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Web Letter

As an educator I am once again dismayed by the fact that the choice for education secretary is not a classroom teacher but a person who prefers to be anti-teacher union and believes that education is best served by having bonus programs built around standardized testing. For numerous years now it has been proven that standardized testing is not a true evaluation of learning. In fact, testing based on multiple-choice questions taken from trivial curriculum items does nothing but enrich the pockets of test-developing magnates. A true educator knows the invalidity of such approaches to education.

Furthermore, the incoming administration would be advancing education if it showed a support for workers' rights by writing legislation whereby those states that refuse to allow collective bargaining by teachers and other public employees are outlawed. For example, in 1959 North Carolina made it illegal for public employee unions to contract bargain. This has especially hurt the education profession in that state, as it allows public education to be tossed around as a political football by politicians who want simplistic answers to the educational shortcomings in their state.

Dennis J. Townsend

Charlotte, NC

Dec 23 2008 - 1:51pm

Web Letter

It's very odd that the Democratic leadership waited until after the GOP foreign and economic policy had all the positive effects of a 50-megaton nuke before they said those ideas maybe don't work.

I don't know what a comparable implosion would look like in public education, but will it take an equal decimation before Democrats say Republicans either don't know what they are talking about when it comes to education or that they are intentionally trying to destroy it?

The cornerstone of the GOP attack is the endless cycle of testing. If the same approach was used in healthcare, a nurse would come take your temperature every fifteen minutes, the doctor would be given no money to treat you, and if you didn't get well, the doctor and nurse would be fired and you would probably die.

The "teach to the test'' nonsense is also a form of micromanaging that tends to chase smart, creative people out of the public schools. Why bother to get a degree when they just want someone who can read a script like the guide on a tour bus?

Their other brilliant idea, merit pay, sounds great to anyone who has never worked in education. In some jobs, like sales, being paid on commission makes sense, but for teachers, there are too many variables: a very good teacher might be given or even ask for the kids who need the most help and therefore make the least progress. Should that teacher be paid less than someone who takes on only average to above-average kids?

Also, merit pay would mean administrators get to decide who gets rewarded for their work. Most administrators are mediocre teachers who promoted themselves out of the classroom by taking a few night classes. Smart, creative teachers will not be good suck-ups, nor will they stick around if that is what is required to be compensated for their jobs.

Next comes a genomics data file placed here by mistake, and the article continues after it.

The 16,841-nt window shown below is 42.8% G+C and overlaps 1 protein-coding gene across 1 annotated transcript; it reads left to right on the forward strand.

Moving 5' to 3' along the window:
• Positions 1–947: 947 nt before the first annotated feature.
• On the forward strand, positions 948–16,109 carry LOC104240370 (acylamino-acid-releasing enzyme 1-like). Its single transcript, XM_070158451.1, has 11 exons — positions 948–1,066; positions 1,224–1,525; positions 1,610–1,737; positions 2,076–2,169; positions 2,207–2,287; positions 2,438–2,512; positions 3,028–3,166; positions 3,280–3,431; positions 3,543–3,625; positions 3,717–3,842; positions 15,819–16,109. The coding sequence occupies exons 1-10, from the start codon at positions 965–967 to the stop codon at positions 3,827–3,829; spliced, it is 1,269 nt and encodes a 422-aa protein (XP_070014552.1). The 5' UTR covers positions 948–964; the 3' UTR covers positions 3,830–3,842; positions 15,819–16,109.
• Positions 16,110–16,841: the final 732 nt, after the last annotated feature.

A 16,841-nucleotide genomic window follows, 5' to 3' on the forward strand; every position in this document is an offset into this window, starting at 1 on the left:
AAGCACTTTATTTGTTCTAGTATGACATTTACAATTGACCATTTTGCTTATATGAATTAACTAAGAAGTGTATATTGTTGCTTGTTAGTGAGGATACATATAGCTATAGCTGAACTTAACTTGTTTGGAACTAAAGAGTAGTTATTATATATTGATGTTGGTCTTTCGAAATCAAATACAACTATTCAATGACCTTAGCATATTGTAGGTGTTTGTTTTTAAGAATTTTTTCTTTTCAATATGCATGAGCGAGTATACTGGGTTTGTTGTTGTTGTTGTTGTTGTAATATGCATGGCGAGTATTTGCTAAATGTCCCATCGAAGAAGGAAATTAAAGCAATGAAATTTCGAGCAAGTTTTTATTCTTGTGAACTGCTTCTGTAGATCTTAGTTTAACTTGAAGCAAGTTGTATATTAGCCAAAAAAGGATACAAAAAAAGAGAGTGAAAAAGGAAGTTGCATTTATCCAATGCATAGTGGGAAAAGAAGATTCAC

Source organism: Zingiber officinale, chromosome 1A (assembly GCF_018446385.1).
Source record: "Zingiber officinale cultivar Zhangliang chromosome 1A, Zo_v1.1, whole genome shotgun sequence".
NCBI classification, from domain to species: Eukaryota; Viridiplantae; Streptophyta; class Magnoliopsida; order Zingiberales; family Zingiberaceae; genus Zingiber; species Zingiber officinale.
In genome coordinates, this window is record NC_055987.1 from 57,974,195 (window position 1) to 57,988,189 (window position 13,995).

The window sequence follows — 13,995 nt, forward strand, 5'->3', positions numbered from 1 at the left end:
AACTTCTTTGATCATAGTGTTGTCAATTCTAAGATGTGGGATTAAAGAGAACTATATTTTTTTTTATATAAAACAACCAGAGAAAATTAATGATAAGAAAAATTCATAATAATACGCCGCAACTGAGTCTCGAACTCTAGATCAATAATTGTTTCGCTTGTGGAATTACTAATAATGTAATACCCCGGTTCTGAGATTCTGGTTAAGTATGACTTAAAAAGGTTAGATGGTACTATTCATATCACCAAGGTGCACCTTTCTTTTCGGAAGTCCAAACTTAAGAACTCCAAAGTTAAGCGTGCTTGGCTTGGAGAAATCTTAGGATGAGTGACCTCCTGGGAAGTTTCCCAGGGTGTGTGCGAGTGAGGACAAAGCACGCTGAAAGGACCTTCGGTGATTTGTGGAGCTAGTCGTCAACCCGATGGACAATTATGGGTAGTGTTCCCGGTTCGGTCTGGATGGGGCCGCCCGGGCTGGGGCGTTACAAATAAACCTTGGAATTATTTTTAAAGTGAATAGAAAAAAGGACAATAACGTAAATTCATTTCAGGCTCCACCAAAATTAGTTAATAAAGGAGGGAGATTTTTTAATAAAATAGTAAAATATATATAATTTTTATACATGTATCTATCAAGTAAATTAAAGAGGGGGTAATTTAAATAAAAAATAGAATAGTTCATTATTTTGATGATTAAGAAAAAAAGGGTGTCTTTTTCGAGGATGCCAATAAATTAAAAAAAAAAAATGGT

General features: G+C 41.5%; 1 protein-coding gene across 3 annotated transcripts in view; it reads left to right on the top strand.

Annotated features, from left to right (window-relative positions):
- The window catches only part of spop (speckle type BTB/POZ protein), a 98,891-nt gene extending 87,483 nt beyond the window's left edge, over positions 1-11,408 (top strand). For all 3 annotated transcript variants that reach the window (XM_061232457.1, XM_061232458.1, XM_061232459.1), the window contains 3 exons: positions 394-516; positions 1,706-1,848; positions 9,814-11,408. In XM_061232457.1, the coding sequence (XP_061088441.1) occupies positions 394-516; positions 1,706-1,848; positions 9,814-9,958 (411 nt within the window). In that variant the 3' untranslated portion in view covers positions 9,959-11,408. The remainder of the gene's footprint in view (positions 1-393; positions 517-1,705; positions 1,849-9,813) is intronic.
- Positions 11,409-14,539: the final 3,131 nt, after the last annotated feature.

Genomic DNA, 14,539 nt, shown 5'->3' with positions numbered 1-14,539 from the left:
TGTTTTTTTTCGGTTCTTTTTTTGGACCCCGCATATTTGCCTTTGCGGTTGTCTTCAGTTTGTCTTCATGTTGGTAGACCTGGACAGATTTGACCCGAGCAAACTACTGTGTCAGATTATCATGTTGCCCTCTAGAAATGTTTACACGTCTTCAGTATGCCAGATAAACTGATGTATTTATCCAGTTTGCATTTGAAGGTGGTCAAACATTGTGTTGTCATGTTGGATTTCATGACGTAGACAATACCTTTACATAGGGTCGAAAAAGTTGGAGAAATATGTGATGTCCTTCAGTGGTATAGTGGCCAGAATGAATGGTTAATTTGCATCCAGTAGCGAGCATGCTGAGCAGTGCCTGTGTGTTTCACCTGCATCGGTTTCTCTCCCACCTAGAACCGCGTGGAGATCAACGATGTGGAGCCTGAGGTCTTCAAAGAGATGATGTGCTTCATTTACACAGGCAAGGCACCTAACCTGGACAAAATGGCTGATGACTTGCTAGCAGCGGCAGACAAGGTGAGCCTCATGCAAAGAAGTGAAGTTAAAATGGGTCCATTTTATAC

Probably the worst innovation of the right is treating education like a business. As we have seen this fall, corporations can't even run their businesses like a business. Why should we let then import that failed model to schools?

What is really galling is to see someone like Obama's pick for education secretary aping one of the ugliest tactics of business, mass layoffs, without realizing that when business does that, it has nothing to do with adjusting the quality of the product--it is a bookkeeping trick to goose the stock price. If you layoff teachers en masse, people will not want to come work in your district because administrators will rightly be seen as arbitrary and malicious.

Wouldn't it be nice if Democrats in Congress and even the White House had the courage to get ahead of the curve instead of acquiescing to GOP scams until they explode, and then getting around to doing what's right?

If they had ever bothered to ask teachers what they need to succeed, they'd get some pretty simple answers, most of which wouldn't necessarily cost more money:

* Smaller class sizes, and the more troubled the community, the smaller the classes.

* More autonomy for teachers. If you want to attract and keep smart, creative people, give them room to work. If you overly-script and micromanage the job, eventually you will attract exactly the kind of people who are good at that: mindless automatons. That's not how I would describe the best teachers I had growing up, would you?

* An effective system to deal with dangerous and disruptive students. If administrators limited themselves to this one function, they might actually help instead of hinder the education process. This is why private schools appear to be more effective than public ones--disruptive students can be ejected, and the threat of being permanently removed makes borderline kids behave.

* Make sure most of the money makes it into the classroom, not district offices for layers and layers of worthless bureaucrats or into the pockets of politicians' cronies for software, building and consulting contracts that teachers haven't asked for.

Will Democrats flush the steaming turd of GOP education reforms down the toilet before they drag down the public schools with them, like they did with foreign and economic policy?

Michael J. Dixon

Santa Monica, CA

Dec 17 2008 - 6:40am

Web Letter